Saturday, August 30, 2008

Web 2.0, Creating a Culture Change

Social software, the platform for Web 2.0 is growing at a rate of 43% per year. Forrester predicts that $4.5 billion will be spent by 2013, and the business executives are scrambling to understand what it is and its significance in the workplace and our culture.

The term Web 2.0 was coined by Tim O’Reilly. “Web 2.0 is the business revolution in the computer industry caused by the move to the Internet as a platform, and an attempt to understand the rules for success on that new platform.”

That definition leaves a lot up for interpretation. At DC Web Designers we believe Web 2.0 to be a platform that allows users to benefit and participate in the sharing of ideas, building communities, and a faster method of retrieving information. Users do so through websites offering social networking, web-based communities and forums, wikis, blogs, etc. This “collective intelligence” is structuring what was unstructured and fragmented information spread throughout the web.

We aren’t witnessing a huge technology breakthrough with Web 2.0. Most of the functionality that drives Web 2.0 has been seen for a decade. It is how people are using the technology, and how they are interacting is what changed. The more web sites embrace empowering their users, the more successful they are. Web 2.0 offers freedom, freedom of speech, and freedom of assembly. The sites restricting these basic democratic rights are losing because offering the ability to group masses of likeminded people are creating smarter systems and process than anyone person could ever achieve.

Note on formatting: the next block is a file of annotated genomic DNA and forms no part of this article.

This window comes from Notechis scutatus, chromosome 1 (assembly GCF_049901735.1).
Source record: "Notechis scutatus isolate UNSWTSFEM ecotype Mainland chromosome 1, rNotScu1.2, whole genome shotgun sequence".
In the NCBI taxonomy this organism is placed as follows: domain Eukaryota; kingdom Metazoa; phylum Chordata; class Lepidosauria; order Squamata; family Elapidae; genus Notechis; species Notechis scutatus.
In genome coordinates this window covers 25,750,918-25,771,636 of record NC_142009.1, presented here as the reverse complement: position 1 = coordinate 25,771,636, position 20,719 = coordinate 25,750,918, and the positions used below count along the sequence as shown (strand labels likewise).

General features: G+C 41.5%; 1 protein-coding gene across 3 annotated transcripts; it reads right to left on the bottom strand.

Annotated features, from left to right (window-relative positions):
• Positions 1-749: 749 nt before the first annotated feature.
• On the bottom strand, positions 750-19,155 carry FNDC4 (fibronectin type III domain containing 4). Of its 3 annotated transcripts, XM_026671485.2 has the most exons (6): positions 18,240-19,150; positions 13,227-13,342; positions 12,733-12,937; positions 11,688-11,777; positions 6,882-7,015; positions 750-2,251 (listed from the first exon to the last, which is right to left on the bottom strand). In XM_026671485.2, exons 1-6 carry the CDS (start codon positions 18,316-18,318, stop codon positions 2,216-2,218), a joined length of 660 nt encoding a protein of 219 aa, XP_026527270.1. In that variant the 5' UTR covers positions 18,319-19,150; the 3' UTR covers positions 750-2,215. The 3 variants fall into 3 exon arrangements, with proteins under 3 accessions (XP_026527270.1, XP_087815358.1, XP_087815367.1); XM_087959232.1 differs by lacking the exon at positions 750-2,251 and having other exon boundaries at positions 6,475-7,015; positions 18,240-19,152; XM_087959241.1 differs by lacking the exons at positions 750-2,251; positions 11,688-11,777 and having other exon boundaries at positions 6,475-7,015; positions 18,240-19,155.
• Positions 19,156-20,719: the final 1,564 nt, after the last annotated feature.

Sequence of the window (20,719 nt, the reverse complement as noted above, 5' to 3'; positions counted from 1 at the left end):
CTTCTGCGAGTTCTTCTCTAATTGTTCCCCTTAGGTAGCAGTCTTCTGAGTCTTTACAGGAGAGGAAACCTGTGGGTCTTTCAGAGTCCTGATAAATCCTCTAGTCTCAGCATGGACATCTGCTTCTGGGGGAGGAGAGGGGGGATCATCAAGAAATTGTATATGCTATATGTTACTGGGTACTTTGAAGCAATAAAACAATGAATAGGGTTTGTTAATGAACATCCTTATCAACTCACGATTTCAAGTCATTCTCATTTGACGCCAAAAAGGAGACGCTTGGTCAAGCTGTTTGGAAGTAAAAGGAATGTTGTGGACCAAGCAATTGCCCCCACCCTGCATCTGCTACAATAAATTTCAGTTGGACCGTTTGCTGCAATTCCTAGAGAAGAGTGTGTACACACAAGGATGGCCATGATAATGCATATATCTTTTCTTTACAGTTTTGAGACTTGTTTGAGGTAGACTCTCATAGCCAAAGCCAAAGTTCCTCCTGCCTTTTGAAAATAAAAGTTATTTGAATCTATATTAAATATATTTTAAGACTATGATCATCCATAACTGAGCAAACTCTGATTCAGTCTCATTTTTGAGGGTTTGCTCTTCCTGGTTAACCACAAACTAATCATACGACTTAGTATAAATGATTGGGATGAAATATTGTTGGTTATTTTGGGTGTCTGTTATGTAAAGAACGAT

Business owners who feared unmonitored masses communicating within their web space are seeing shocking results from community based sites who embraced it. You can see examples of this through the Wiki phenomenon. Wiki, is a page or collection of Web pages designed to enable anyone who accesses it to contribute or modify content (taken directly from Wikipedia). To most business owners, this philosophy seems like it would foster destructive and useless input, however we have seen that the community of users catch malicious content and correct it.
We are witnessing a culture change on a global level. The behaviors of Internet users are creeping into the workplace, promoting positive change.

Whether it is on the Internet or in a board meeting, organizations that are empowering employees are finding work forces that are optimistic, engage in debate and collaboration, and create high-trust transparent working relationships. The effect of Web 2.0 is a global change in behavior. People are fearless and are willing to engage with co-workers, customers, vendors, and executives to find solutions and create systems that are for the good of the whole.